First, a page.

How many jobs does the economy need to support sustainable growth? According to a survey of Wall Street Journal economists, the break-even number for sustainable labor growth could be an average of 145,000 new jobs per month. Fewer new jobs, and the economy won’t be able to keep up with population changes as older workers retire and young adults join the workforce.

As with all things economic, there are other opinions. In 2013, the Federal Reserve Bank of Chicago estimated that the economy could get by with just 80,000 new jobs each month; Federal Reserve Chair Janet Yellen stated in December that under 100,000 new jobs per month are needed. You can see in the chart below that the labor market has produced above those estimates in most months since the beginning of 2014.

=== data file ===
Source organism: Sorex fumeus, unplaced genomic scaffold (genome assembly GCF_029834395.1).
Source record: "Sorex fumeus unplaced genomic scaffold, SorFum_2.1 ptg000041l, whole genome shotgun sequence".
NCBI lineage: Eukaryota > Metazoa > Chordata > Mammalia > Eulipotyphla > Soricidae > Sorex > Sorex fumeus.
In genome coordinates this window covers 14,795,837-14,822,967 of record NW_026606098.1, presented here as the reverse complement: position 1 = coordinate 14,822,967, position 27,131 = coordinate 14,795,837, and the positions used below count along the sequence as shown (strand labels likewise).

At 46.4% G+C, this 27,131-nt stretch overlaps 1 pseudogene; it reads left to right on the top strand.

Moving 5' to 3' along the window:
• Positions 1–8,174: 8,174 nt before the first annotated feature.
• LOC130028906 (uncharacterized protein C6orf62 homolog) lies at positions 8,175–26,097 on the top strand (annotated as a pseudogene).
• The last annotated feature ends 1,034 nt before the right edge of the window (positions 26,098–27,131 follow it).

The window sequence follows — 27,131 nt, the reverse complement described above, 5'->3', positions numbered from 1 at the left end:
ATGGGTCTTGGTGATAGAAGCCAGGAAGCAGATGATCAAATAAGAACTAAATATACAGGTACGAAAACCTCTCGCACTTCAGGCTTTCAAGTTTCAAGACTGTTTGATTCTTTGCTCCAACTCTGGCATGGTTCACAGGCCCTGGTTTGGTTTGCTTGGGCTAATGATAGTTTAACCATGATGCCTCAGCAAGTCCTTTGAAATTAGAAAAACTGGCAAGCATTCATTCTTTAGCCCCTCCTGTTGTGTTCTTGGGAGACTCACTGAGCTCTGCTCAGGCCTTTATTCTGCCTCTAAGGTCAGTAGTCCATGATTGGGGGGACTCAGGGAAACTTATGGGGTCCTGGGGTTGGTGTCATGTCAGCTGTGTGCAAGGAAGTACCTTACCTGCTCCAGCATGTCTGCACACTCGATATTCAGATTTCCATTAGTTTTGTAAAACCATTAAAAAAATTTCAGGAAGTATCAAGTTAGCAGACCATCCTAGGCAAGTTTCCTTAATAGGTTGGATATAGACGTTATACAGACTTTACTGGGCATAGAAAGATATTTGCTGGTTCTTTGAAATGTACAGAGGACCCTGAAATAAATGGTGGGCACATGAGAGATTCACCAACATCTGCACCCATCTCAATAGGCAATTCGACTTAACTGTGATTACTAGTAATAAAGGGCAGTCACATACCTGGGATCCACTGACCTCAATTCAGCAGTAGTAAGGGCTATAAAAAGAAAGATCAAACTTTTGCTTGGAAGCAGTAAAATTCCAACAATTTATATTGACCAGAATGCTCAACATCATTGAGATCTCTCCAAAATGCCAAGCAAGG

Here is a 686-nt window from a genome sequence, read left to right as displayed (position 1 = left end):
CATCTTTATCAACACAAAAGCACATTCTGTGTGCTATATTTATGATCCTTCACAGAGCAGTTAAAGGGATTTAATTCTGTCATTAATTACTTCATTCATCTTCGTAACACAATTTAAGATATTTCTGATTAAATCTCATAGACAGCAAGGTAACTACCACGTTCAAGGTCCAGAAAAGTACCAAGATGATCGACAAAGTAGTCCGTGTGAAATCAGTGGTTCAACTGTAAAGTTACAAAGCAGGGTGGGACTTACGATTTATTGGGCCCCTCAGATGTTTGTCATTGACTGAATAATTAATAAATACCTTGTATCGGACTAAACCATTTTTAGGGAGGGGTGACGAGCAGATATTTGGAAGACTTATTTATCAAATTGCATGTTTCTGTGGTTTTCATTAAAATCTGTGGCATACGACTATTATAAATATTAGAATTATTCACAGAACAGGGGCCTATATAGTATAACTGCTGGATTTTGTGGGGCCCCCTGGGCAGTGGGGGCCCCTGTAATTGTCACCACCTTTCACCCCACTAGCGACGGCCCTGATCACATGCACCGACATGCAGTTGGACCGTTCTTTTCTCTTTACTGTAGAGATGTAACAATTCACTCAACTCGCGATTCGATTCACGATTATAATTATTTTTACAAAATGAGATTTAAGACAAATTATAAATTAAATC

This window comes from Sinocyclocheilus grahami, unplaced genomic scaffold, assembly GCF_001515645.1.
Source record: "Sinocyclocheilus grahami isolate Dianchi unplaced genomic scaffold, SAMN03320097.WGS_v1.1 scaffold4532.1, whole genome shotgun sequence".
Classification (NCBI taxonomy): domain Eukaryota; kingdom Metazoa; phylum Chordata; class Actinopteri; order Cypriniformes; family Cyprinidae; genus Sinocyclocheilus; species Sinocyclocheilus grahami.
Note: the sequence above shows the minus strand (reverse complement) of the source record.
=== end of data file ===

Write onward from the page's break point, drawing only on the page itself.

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Digging a little deeper into the June numbers gives us more positive news. The unemployment rate rose to 4.9%, which is actually a good thing because it rose as a result of more job seekers entering the labor pool. The Federal Reserve estimates that long-run unemployment in a healthy economy should average between 4.7% and 5.0%.

Even better, average hourly earnings rose 2.6% over June 2016, indicating that the labor market is tightening and employers are raising wages to compensate. Since economists had been worrying about the stagnant pace of wage growth, the June data is encouraging.

Our View

After June’s strong job report, it’s clear investors are feeling pretty good about the U.S. economy. The market has overcome many obstacles in 2016, and this record-breaking day for the S&P 500 reinforces our philosophy as long-term investors. While a healthy labor market supports continued economic growth and market upside, we expect additional volatility in the weeks to come. We still face a turbulent presidential election, corporate earnings season, Britain’s EU exit, and other market headwinds. Enjoy the rally and stay focused on your goals as we continue to pursue our goal of protecting and increasing your wealth.